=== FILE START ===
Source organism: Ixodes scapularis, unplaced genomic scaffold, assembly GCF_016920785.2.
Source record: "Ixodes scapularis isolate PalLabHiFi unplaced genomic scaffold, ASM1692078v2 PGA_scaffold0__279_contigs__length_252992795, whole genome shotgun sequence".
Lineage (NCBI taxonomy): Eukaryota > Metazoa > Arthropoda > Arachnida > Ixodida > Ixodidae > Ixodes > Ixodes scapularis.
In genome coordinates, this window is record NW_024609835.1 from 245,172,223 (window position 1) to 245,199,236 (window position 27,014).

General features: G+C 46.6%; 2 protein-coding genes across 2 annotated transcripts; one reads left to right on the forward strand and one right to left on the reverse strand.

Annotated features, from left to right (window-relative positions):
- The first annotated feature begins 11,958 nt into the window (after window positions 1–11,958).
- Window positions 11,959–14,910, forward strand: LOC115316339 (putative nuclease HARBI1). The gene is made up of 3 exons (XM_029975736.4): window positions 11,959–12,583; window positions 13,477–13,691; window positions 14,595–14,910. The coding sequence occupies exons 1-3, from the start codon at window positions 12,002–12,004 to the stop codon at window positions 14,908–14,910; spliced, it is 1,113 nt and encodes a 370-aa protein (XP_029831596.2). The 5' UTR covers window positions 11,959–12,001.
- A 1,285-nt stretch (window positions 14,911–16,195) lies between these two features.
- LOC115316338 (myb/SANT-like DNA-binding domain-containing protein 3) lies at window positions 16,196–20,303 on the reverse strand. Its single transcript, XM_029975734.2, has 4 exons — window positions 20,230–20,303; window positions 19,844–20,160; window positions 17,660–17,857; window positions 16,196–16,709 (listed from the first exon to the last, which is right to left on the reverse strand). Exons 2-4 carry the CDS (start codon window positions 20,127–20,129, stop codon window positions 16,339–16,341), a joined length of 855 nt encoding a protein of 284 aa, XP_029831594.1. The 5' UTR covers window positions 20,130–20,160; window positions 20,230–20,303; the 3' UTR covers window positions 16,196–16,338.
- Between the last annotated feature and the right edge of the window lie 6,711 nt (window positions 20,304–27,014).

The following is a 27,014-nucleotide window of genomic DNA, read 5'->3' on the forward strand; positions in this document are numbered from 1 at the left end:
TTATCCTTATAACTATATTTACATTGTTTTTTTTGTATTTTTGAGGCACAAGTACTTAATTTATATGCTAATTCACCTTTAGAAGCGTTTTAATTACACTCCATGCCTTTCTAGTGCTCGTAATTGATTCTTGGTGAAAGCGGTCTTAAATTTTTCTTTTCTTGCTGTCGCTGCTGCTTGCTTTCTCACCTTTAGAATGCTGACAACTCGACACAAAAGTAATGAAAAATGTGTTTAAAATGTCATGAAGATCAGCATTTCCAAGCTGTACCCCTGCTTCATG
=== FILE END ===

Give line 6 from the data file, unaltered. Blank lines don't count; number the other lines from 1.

Annotated features, from left to right (window-relative positions):